One of the reasons Yellowstone National Park is an iconic summer vacation destination for families is that it boasts amazing wildlife and is among the most geologically active places on earth. The park includes 10,000 hydrothermal features--steam vents, hot springs, mud pots and of course the showcase geysers such as Old Faithful.
That makes Yellowstone an ideal place to deploy Fluke thermal imaging technology to help explain the phenomena. Fluke thermal imagers will be in use at one of the summer’s biggest live events, YELLOWSTONE LIVE, a production of National Geographic and Plimsoll Productions. The event will show the iconic park’s ecosystem in real-time over a four-night period.
Old Faithful temperature data
The production team from Plimsoll Productions recently turned to Fluke to help tell the story of the park in as much detail as possible. Fluke infrared cameras will provide temperature data to demonstrate the power and heat generated by thermal activities at the park — including a thermal aerial view of Old Faithful erupting.
“We have the Fluke cameras so that we can see that when these jets come up that they’re hundreds of degrees Fahrenheit hot,” Peter Fison, producer for Plimsoll. “When you look at them with your eyes you can see the steam and the water, but you never get an idea of how hot they are. By using the thermal camera we can reveal to people how powerful the [geyser] is.”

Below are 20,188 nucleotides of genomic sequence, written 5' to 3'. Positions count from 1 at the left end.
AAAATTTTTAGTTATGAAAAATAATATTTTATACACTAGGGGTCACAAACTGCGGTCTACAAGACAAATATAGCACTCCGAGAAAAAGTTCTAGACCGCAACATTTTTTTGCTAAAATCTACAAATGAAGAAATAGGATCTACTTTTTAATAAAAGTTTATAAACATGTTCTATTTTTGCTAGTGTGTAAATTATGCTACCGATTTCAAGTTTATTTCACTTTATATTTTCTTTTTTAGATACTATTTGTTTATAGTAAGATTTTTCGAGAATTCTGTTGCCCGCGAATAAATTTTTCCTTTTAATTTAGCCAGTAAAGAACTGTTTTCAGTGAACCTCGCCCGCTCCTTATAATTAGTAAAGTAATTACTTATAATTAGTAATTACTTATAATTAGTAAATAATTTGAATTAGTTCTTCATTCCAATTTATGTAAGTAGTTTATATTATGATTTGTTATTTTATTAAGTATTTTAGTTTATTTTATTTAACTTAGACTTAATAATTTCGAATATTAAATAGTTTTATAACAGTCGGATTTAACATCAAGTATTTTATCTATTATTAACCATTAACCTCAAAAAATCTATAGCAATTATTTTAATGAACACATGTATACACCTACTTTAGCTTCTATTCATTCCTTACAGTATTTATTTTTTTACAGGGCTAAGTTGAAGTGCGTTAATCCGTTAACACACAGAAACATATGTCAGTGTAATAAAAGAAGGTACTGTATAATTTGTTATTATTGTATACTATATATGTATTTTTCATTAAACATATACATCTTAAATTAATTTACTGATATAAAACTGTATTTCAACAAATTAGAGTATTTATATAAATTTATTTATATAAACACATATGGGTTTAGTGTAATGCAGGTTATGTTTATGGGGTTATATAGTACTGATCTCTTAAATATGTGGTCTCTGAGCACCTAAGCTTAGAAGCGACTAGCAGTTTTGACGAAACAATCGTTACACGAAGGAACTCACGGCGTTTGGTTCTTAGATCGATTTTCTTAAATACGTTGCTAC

Yellowstone Live interviews a park ranger.
Ecosystem like never before
With 25 live cameras filming more than 22 million acres, across three states, two national parks, five national forests and the most remote wilderness in the lower 48 states, YELLOWSTONE LIVE will reveal this ecosystem as never seen before.
“On a normal shoot we can film these geysers and volcanic features and you can see it with your eyes, but it doesn’t tell the full story,” said Fison. “The full story is about volcanic heat and we can see that with thermal cameras. The camera can tell us the hottest part of the spout, and that it’s over 100 degrees Fahrenheit.
“The Fluke camera gives us a way to see a bigger picture on these volcanic features. It has a real simple interface. You can point to where the hottest bit is and where the least hot bit is and I think that’s a simple concept for the audience to get. Even when we’re filming the mist and fog of morning when you can’t see anything, a thermal camera sees something new.”
Fluke TiX 580 features large touchscreen for more detail
Project geologists and crew will use the Fluke 580 TiX Infrared Camera, part of the Expert Series of Fluke imagers, which can measure temperatures from -20 ˚C to +650 ˚C (-4 ˚F to 1202 ˚F) and features a large, rotating 5.7-inch touchscreen. All Fluke infrared cameras are built tough for use in any environment — even the largest concentration of thermal activity in the world.
YELLOWSTONE LIVE, hosted by TV journalist Josh Elliott, begins on Sunday, Aug. 5 at 9 p.m. ET/ 6 p.m. Pacific Time on National Geographic and will continue every night through Aug. 8.